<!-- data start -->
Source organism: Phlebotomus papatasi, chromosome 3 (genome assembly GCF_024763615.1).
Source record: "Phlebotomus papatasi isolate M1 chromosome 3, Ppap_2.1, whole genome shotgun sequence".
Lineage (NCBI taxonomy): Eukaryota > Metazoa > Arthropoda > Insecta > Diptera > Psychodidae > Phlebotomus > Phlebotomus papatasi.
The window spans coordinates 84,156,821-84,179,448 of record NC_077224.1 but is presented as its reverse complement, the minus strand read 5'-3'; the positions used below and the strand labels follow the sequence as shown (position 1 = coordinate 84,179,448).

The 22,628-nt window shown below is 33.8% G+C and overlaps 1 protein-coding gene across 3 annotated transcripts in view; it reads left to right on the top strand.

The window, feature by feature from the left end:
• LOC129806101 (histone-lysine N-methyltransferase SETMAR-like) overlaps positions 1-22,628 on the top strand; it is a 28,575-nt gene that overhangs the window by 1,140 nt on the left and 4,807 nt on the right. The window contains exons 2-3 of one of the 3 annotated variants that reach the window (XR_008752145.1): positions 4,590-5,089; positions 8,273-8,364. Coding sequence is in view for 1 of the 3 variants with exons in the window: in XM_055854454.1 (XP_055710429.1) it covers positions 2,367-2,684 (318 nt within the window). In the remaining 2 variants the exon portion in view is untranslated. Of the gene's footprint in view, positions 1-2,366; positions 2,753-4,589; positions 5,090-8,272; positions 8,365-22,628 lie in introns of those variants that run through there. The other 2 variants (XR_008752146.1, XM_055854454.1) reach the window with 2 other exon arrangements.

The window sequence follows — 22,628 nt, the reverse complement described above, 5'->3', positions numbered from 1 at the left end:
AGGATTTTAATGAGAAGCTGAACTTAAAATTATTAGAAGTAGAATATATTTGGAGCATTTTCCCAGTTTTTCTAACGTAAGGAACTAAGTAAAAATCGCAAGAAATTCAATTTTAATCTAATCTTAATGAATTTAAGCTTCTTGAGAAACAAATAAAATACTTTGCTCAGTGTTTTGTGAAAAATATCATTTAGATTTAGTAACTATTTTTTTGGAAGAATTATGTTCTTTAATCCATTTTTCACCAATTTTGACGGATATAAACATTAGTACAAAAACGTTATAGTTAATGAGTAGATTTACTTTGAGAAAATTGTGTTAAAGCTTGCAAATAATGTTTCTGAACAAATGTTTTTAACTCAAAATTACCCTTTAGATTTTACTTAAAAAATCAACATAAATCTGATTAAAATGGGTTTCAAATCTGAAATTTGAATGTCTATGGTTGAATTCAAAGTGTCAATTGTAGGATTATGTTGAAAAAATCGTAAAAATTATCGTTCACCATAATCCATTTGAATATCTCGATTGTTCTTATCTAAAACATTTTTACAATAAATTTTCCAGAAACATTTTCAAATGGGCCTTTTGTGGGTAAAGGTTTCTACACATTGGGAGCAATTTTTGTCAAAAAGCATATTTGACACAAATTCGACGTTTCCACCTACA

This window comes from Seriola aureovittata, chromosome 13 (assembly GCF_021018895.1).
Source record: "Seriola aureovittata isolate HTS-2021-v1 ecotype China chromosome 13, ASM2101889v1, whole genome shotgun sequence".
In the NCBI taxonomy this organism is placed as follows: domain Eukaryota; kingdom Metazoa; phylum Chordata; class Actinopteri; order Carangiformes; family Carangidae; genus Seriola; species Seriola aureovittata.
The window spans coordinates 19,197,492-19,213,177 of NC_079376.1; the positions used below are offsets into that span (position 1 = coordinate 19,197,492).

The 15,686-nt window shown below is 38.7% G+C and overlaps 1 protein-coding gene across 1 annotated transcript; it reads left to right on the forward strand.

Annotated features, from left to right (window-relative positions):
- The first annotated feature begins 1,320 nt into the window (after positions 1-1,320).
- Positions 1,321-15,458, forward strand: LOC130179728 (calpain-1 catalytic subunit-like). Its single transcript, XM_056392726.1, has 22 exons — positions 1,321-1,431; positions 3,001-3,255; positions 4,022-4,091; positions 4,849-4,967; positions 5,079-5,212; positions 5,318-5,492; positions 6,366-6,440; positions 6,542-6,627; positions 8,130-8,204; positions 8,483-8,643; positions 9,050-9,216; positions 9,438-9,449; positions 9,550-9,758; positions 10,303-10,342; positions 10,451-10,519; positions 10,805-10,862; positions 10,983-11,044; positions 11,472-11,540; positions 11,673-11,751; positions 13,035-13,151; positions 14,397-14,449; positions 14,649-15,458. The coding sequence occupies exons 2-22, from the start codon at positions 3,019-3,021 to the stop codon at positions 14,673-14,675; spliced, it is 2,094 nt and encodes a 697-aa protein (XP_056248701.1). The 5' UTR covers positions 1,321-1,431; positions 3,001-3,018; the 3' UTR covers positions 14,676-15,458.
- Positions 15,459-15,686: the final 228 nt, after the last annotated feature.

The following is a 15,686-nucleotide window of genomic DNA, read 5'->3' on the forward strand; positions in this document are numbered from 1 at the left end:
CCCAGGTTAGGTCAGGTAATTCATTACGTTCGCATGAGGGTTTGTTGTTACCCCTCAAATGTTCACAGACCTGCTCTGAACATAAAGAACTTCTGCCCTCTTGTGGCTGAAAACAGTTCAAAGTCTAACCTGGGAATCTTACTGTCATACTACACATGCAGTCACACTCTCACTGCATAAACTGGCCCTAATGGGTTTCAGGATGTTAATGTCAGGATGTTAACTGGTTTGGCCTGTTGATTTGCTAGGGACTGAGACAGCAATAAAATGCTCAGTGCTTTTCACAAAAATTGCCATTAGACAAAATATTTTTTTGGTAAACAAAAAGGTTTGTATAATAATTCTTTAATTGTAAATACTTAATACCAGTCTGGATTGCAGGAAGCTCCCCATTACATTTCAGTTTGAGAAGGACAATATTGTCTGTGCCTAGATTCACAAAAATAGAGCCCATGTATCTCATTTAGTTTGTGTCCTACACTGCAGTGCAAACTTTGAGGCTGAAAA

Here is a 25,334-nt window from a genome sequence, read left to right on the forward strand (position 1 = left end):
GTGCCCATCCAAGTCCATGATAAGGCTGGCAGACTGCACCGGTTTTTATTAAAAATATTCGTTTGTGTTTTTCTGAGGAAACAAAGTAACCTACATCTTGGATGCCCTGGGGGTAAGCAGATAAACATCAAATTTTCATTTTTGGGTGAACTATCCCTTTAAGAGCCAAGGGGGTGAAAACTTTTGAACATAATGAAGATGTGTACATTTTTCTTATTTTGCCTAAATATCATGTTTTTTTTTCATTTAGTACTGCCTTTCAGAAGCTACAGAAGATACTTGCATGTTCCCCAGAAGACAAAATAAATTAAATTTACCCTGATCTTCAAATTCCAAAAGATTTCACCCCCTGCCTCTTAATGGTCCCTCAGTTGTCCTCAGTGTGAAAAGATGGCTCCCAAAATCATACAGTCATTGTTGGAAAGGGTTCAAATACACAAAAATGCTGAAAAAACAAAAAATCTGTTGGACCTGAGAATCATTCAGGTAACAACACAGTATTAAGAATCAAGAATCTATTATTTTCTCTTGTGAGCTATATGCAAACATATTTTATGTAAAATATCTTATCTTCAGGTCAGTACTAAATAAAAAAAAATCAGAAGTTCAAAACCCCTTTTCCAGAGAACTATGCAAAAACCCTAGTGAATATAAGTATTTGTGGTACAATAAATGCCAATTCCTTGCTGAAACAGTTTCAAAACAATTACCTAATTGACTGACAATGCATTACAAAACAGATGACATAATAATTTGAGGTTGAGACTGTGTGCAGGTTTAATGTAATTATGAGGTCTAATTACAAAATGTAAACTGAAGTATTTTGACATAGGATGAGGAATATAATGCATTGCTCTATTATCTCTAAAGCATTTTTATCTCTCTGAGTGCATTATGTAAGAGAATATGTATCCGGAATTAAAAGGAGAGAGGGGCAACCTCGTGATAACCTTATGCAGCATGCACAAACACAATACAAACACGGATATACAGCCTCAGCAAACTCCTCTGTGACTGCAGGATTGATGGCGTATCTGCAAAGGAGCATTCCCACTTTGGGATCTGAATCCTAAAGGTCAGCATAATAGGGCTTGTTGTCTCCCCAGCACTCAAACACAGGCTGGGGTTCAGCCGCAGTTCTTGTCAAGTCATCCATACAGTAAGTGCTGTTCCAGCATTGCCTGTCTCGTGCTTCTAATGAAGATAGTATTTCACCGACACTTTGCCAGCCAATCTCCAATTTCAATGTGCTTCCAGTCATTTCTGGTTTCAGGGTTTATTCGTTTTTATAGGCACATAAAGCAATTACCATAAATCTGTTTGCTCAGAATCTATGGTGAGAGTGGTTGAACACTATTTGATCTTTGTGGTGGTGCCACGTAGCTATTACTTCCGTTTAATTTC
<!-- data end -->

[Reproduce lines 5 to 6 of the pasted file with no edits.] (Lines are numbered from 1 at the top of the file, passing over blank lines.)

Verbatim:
The 22,628-nt window shown below is 33.8% G+C and overlaps 1 protein-coding gene across 3 annotated transcripts in view; it reads left to right on the top strand.

The window, feature by feature from the left end: